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Why “Big Road” in Chelsea?

“Big Road Blues” was recorded in 1928 by the great Mississippi bluesman Tommy Johnson.  In the song, he sings,

“Lord, the sun gonna shine in my backdoor, someday.

 Hear me talkin', pretty momma.

  Lord, the sun gonna shine in my backdoor, someday;

 A wind gonna change and blow my blues away.”

He also sings,

“Lord, I ain't goin' down this big road by myself.                          

 Hear me talkin', pretty momma.

 Lord, I ain't goin' down this big road by myself;

 If I don't carry you, gonna carry somebody else.”

In this song, the “Big Road” represented a change, a new beginning, the opportunity for a better quality of life.  It can likewise be viewed as a confident, optimistic and empowering metaphor for overcoming adversity during the course of one’s life—the “road of life”—but the period when this song was written was also a time of extensive migration in the African-American community.  The "big roads" were real.  People were not only traveling across the southern U.S. to find economic opportunity, they were leaving the south in overwhelming numbers to break away from the oppressive conditions to which they were subjected.  They traveled alone when they had to, but they also went with friends and/or families--often extended--forming units and communities of mutual support.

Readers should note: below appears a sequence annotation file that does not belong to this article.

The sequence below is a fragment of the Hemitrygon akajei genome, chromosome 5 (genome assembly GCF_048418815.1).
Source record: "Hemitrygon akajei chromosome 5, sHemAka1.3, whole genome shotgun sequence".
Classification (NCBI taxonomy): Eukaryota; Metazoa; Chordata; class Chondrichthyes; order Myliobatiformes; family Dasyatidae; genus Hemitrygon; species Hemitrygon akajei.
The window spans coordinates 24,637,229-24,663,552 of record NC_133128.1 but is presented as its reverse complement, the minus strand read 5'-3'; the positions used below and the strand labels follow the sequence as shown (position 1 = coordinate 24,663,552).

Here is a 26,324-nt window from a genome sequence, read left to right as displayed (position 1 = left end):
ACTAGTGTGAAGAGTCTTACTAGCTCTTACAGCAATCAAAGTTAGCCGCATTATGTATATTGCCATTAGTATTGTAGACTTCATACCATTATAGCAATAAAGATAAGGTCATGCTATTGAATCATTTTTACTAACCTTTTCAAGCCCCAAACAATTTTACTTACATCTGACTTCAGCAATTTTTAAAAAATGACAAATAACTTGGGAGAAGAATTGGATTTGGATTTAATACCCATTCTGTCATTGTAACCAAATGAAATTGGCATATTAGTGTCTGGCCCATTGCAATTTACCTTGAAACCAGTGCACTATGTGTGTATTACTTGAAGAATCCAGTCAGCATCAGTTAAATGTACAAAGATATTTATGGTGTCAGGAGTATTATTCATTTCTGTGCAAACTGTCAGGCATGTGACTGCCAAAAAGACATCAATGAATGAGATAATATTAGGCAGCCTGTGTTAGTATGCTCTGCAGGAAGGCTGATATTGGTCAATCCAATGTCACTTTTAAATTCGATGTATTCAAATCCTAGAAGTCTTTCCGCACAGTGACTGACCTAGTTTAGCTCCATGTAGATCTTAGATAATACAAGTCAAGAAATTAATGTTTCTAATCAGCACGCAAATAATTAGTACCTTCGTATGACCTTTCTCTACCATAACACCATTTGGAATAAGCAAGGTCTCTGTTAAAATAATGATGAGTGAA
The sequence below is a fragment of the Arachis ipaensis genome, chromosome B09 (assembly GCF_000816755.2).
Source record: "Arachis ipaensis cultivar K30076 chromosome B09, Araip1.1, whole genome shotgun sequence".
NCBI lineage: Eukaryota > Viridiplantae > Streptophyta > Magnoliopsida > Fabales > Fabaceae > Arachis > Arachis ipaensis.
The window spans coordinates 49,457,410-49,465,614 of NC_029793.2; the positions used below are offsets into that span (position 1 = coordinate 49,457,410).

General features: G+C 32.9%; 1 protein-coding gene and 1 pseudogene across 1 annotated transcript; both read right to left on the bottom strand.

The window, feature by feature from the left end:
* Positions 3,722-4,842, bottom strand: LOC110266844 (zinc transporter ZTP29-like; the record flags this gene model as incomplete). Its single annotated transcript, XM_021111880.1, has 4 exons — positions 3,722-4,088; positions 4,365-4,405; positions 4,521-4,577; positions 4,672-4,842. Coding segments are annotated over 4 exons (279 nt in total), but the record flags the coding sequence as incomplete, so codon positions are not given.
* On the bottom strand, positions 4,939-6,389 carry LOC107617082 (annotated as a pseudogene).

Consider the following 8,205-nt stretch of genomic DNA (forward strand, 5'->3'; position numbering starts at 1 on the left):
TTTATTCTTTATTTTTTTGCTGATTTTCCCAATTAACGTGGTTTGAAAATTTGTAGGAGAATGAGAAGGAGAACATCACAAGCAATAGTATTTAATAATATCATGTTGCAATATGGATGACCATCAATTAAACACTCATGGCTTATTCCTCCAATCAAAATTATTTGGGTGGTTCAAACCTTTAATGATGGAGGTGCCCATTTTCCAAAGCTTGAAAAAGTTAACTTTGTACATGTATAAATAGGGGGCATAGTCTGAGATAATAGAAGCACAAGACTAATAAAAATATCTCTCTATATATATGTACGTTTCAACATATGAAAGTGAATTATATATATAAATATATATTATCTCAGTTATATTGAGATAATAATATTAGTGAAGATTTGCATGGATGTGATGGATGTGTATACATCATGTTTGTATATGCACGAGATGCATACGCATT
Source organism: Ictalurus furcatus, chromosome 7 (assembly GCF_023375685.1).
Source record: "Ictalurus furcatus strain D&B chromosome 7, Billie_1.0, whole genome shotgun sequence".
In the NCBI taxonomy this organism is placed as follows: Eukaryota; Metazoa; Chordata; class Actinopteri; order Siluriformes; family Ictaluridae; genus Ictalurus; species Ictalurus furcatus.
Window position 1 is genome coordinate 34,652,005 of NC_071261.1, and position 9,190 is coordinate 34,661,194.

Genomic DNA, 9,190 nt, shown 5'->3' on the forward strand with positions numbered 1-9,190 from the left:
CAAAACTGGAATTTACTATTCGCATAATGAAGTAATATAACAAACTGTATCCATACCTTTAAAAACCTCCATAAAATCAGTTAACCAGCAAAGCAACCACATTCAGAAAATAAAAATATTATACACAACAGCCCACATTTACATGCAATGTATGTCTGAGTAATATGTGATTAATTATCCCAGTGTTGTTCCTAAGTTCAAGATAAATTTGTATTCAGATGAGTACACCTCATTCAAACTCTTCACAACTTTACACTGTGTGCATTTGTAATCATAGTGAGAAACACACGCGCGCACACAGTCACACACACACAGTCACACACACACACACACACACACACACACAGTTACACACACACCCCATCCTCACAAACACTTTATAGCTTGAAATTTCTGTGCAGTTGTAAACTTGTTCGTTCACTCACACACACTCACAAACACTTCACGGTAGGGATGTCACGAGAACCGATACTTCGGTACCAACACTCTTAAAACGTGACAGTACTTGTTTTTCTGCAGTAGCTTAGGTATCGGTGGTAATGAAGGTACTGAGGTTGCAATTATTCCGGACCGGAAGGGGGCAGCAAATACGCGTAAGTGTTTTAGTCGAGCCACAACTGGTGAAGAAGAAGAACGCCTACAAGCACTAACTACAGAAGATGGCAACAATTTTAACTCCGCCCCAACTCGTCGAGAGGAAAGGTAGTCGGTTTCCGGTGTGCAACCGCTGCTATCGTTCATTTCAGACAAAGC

While that is the immediate significance of the “Big Road” in Johnson’s song, the notion of the “Big Road,” both literal and metaphorical, can be applied on an even grander scale.  It is not an exaggeration to consider all of human history a journey on the “Big Road.”  Our common migration started millennia ago in Africa, and spread out across innumerable “Big Roads,” ultimately into every habitable corner of the planet.  Some of these, like the “Silk Road,” have names that we specifically associate with the sharing and exchanging of ideas, lifestyles, and heredity.  In truth, though, all of the “Big Roads” have been the arteries that nourished and facilitated these processes. 

And here we find ourselves in New York, a place that has become a nexus into which the “Big Roads” of the world have brought arguably the greatest intermingling of peoples and cultures this shrinking blue-green globe has ever experienced.  The goal of “Big Road in Chelsea” is to explore and share that multifaceted bounty as expressed in music and related arts (dance, theater, etc.).  That’s a tall order, for sure, and we’re in the "baby step” stage on this particular “Big Road,” but we’re going to see where the journey takes us, and we want to thank you all for sharing in its birth.